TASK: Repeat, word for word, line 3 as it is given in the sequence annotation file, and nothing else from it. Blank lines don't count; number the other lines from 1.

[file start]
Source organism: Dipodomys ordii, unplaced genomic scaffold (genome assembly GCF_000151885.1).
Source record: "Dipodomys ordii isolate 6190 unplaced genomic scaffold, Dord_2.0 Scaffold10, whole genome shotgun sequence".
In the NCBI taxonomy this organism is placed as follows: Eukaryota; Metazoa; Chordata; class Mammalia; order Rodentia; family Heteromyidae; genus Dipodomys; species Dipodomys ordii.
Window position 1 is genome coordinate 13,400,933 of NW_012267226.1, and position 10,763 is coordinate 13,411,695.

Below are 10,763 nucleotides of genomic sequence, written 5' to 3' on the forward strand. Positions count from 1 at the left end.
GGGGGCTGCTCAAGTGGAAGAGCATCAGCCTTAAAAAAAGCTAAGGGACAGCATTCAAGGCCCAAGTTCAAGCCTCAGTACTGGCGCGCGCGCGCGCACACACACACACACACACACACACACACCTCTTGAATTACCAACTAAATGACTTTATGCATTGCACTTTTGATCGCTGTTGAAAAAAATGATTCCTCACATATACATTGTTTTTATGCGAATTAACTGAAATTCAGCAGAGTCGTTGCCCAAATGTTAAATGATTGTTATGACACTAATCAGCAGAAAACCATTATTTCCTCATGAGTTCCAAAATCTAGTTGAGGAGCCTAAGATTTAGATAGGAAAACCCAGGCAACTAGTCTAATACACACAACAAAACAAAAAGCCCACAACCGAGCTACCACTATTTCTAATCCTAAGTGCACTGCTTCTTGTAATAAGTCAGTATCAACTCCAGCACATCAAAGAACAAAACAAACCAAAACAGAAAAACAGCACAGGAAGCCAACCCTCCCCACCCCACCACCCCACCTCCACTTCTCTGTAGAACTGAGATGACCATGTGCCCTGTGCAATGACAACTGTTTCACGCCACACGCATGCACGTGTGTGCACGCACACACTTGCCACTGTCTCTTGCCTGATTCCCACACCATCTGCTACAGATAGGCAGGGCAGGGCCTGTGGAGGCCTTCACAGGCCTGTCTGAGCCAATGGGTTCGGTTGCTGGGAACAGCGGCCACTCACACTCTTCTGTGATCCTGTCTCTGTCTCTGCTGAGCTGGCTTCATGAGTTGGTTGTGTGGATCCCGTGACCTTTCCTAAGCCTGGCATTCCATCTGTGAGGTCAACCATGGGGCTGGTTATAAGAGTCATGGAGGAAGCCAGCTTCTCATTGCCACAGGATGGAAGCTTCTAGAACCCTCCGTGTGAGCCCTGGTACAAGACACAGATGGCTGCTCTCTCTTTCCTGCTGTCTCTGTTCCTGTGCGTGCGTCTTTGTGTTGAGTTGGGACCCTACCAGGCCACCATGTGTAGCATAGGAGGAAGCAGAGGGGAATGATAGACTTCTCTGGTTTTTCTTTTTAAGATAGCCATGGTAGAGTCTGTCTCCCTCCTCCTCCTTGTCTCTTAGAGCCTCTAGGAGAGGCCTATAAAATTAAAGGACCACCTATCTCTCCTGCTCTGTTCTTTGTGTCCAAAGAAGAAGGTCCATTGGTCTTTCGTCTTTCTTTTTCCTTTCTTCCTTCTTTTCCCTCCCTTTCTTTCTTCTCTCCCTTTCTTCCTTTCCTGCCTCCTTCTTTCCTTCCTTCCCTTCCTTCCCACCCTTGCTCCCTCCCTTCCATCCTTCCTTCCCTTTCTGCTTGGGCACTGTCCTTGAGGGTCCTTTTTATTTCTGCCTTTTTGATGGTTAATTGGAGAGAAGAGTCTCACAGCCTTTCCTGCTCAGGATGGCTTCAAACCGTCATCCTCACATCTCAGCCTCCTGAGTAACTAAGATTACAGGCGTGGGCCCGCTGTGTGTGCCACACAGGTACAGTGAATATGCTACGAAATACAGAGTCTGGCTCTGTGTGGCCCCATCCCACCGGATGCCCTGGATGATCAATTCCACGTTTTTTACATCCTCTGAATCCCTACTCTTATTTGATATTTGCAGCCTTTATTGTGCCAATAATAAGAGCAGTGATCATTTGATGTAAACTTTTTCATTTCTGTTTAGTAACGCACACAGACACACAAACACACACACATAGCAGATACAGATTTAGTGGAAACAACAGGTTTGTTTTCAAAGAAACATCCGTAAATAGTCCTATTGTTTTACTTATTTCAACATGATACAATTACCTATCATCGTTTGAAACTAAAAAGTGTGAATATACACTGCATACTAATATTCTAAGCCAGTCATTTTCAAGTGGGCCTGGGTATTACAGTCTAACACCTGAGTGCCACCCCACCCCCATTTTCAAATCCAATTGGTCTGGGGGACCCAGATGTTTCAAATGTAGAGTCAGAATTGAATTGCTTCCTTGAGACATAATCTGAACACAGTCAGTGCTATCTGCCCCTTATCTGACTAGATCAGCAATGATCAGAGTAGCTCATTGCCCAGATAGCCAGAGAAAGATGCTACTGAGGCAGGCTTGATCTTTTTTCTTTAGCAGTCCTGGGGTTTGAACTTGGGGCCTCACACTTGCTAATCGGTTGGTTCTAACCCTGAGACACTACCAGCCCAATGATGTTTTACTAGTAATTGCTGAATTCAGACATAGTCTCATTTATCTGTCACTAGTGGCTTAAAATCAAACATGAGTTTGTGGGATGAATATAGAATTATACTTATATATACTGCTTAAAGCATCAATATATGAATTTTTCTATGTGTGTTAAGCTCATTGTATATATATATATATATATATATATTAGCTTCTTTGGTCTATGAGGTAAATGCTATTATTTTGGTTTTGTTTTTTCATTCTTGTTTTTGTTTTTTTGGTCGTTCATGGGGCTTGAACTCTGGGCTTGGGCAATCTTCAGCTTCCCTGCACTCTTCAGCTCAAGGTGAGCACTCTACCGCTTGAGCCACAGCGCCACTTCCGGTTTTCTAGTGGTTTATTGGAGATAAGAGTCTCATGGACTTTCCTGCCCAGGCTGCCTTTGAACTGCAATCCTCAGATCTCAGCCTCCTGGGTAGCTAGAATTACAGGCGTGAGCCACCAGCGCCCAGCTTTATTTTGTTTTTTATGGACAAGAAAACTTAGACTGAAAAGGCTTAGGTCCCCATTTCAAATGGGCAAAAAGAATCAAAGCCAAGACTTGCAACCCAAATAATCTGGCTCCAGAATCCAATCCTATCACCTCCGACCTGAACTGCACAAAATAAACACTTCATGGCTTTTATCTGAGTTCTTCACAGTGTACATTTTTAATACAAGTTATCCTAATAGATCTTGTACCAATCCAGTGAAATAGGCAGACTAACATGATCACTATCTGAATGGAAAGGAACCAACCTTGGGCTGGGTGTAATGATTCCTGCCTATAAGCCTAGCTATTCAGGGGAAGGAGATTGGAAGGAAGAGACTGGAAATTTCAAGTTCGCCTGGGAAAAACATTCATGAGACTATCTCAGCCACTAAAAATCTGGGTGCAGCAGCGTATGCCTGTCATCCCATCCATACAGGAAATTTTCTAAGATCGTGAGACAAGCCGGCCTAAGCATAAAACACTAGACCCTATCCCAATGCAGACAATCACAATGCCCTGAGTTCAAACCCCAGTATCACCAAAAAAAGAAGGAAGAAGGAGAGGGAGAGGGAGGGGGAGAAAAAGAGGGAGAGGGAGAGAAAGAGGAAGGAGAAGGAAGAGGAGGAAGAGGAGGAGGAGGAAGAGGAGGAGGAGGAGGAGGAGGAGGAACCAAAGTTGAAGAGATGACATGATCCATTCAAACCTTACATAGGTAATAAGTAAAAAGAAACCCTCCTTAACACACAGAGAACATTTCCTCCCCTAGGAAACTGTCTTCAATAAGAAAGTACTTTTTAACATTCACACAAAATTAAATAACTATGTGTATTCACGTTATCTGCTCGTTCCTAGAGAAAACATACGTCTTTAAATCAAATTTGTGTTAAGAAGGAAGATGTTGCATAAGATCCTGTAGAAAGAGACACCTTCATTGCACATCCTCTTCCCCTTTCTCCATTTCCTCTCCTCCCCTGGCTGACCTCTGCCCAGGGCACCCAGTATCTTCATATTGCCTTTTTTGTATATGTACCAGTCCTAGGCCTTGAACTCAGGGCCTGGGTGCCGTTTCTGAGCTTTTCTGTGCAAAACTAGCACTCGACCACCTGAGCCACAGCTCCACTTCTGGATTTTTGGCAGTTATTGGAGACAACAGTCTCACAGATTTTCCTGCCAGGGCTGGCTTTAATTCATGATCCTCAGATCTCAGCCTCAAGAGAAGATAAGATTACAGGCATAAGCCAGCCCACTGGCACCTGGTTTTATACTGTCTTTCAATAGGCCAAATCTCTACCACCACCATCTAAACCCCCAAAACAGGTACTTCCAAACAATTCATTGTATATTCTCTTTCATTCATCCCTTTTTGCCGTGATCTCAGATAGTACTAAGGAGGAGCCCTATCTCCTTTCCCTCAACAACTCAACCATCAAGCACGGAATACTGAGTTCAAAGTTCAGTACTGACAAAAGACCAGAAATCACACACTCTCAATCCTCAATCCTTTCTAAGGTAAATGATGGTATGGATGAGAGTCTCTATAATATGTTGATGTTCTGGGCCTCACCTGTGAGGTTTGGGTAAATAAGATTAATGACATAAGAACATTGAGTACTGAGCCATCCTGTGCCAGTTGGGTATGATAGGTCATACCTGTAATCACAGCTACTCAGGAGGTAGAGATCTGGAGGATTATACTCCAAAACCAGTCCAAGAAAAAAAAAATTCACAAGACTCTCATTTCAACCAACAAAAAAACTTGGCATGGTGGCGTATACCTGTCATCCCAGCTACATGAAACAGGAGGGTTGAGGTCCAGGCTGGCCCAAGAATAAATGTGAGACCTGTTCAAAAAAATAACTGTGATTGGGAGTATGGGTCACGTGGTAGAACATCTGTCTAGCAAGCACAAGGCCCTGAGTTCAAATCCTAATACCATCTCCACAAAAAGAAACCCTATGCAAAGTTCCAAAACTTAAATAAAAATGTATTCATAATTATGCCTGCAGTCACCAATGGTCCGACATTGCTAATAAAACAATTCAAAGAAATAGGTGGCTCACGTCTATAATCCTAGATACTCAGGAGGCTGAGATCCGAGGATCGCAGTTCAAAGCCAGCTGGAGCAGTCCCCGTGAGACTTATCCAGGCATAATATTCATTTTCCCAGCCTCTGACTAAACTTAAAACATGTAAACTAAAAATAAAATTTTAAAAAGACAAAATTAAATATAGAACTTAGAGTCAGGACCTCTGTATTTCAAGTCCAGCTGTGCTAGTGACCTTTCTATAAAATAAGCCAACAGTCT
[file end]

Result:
In the NCBI taxonomy this organism is placed as follows: Eukaryota; Metazoa; Chordata; class Mammalia; order Rodentia; family Heteromyidae; genus Dipodomys; species Dipodomys ordii.